6. You Have Low Self-Esteem
Low self-esteem is another common symptom of an eating disorder, as people may feel ashamed or embarrassed about their body image. It is particularly true if they have been teased or bullied in the past.
A recent study found that nearly two-thirds of people with an eating disorder felt ashamed or embarrassed about their body image. Furthermore, low self-esteem can lead to decreased physical activity, as people with an eating disorder may fear being judged or ridiculed by others.
7. You Are Obsessed With Exercise
If you are spending an excessive amount of time exercising, this could be a sign of an underlying eating disorder. People with an eating disorder will often exercise obsessively to control their weight or body image.
It could mean exercising for hours on end, even when they are injured or ill. Studies show that people with an eating disorder are more likely to engage in extreme activities, such as running or lifting weights for long periods.
8. You Are Experiencing Health Problems
An eating disorder can lead to various health problems, including nutritional deficiencies, digestive issues, fatigue, and weak bones. In addition, researchers have found that people with an eating disorder are more likely to experience anemia and missed menstrual periods.
A study involving 921 individuals with eating disorders uncovered that 36.6% of those plagued by anorexia nervosa (AN) and 11.2% battling bulimia nervosa (BN) were also afflicted with anemia.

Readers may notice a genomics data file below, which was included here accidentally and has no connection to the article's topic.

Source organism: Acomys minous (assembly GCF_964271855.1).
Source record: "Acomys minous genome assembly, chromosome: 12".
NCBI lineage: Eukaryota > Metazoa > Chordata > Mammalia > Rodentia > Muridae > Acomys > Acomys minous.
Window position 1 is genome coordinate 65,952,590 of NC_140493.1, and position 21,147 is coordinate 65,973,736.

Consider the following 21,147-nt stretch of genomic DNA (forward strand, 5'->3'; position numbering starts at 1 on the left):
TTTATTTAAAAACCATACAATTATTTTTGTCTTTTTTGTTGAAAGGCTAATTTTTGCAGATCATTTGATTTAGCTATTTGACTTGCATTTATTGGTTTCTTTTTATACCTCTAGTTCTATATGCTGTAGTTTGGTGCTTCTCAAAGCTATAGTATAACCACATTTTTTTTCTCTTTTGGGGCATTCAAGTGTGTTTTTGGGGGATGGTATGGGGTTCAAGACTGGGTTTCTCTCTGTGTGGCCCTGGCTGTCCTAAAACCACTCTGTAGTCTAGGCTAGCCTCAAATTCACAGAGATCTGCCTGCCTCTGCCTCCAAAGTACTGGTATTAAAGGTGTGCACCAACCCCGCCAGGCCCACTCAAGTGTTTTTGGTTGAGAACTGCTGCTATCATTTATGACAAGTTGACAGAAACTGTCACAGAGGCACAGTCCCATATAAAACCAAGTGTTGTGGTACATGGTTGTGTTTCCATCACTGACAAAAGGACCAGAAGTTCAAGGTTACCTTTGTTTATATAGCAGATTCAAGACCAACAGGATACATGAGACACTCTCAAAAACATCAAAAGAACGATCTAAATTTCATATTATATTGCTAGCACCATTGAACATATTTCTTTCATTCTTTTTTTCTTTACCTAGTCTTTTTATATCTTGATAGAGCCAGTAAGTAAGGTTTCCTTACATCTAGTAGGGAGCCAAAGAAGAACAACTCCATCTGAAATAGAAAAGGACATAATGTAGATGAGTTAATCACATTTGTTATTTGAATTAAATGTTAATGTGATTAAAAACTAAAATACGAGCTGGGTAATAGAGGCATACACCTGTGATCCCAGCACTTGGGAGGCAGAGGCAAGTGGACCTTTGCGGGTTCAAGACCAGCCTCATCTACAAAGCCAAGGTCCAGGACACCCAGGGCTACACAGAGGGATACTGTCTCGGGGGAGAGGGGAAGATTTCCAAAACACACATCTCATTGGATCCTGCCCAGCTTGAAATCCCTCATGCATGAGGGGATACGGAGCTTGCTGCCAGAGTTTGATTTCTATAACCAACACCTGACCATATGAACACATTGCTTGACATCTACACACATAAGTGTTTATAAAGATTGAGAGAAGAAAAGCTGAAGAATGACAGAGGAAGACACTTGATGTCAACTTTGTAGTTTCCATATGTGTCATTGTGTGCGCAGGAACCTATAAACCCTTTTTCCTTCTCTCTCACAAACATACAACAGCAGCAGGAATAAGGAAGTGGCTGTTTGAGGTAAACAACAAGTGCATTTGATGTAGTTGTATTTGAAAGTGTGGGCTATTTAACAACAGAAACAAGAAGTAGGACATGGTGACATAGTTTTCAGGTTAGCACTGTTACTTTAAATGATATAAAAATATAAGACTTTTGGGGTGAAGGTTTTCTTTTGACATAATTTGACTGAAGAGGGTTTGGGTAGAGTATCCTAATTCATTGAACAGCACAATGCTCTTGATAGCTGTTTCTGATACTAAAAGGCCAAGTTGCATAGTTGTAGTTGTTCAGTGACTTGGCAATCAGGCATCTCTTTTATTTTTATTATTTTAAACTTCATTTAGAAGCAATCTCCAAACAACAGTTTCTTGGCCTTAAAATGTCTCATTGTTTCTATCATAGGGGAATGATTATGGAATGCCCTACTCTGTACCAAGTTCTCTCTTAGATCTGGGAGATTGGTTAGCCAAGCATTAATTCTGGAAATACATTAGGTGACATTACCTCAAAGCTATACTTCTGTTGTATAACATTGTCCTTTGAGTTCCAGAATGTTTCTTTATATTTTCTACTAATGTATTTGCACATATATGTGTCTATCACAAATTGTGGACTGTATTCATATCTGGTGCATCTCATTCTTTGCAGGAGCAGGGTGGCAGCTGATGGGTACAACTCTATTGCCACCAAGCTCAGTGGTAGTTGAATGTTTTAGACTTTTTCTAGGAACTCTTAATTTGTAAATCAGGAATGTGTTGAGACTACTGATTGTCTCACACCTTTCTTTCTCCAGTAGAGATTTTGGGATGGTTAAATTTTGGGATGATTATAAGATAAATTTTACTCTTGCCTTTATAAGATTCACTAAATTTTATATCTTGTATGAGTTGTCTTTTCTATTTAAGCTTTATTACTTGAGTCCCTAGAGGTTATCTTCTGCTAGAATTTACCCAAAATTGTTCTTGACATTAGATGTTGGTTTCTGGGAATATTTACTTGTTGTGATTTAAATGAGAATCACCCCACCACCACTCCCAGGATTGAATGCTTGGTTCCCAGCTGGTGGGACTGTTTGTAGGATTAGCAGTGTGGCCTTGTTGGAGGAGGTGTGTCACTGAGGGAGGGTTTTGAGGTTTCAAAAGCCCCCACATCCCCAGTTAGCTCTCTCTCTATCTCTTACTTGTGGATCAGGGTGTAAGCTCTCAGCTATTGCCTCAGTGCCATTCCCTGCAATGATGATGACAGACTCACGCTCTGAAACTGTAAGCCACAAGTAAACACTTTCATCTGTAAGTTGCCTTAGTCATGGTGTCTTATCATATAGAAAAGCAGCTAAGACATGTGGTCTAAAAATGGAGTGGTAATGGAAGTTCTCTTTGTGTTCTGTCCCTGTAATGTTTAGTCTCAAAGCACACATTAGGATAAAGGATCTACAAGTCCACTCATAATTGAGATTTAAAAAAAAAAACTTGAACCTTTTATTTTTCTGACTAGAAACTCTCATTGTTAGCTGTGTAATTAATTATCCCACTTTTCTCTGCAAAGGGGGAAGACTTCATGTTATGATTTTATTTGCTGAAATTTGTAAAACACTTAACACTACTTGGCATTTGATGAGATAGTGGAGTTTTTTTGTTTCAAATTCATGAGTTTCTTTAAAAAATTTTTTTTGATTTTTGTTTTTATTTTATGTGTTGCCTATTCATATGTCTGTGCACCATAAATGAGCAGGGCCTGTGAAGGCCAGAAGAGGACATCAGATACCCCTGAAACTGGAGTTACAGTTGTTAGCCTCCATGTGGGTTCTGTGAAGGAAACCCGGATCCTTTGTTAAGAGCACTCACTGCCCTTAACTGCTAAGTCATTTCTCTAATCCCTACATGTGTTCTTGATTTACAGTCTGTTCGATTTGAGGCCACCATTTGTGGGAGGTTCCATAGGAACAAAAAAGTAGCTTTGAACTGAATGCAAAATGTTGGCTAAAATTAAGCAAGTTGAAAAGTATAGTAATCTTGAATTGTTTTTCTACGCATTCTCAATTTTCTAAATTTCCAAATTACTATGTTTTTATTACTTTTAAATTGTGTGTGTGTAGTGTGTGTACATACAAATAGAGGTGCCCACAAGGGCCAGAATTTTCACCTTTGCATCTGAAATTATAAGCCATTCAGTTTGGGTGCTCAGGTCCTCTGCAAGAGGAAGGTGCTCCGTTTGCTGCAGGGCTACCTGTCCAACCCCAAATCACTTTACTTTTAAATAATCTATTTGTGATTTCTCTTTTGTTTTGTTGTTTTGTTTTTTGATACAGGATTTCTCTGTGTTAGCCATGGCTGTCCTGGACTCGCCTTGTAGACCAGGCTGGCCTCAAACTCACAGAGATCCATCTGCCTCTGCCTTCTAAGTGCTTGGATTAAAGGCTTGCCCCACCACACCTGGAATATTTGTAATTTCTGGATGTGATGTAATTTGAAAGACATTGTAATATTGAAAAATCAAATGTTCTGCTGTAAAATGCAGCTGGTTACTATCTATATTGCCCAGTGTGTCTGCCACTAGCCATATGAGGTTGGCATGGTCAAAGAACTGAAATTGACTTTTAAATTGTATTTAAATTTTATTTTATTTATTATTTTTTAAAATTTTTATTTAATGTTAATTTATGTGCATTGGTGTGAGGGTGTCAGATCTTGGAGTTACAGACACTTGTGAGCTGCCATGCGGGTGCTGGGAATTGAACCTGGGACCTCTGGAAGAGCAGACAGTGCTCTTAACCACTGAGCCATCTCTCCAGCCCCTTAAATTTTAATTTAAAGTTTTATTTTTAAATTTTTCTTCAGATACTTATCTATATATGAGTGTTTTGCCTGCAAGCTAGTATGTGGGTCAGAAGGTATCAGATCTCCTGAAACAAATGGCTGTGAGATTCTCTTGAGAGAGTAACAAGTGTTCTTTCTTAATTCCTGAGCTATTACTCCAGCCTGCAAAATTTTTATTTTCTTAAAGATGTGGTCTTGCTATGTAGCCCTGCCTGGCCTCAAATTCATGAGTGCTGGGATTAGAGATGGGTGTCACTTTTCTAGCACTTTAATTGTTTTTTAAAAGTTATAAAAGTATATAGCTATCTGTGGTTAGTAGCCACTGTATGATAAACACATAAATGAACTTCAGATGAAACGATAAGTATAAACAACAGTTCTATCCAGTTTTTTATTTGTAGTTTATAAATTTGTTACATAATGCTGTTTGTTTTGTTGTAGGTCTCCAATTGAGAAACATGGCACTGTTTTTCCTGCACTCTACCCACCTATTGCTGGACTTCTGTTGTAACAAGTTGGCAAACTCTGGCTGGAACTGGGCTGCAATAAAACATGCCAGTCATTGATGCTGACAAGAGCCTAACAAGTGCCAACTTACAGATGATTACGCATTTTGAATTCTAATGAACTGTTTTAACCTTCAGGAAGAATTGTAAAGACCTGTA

Other common health issues include dehydration, constipation, low blood pressure, and an irregular heartbeat. It’s important to be aware of these signs and to speak with your doctor if you are experiencing any of them.
9. You Are Withdrawing from Social Activities
People with an eating disorder may start withdrawing from their social activities as they become increasingly concerned about their physical appearance. Studies prove they often feel embarrassed or ashamed about their body image and avoid social events and interactions.
It could mean refusing to eat in front of others, avoiding physical activities, or wearing baggy clothes to hide their body. It’s important to be aware of this behavior, as being socially isolated can harm mental health.
10. You Are Hoarding and Stashing Food
If you find yourself stocking up on unhealthy snacks or stashing food away, this could signify an eating disorder. People with this disease may need to hoard food to control their weight or have something to turn to when feeling anxious or depressed.
So, if you find yourself stockpiling food or hiding it away, this could be a sign of an underlying eating disorder. Speaking with a professional about these behaviors is important, as they can cause serious health issues if left untreated.
If you are struggling from of the above-mentioned signs and symptoms, it’s important to speak with a professional as soon as possible. An eating disorder can be a serious health issue and requires the help of a doctor or therapist.
With the right support and treatment, it is possible to manage an eating disorder and get back on track with healthy living. So, take the time to speak with a professional and get your needed help.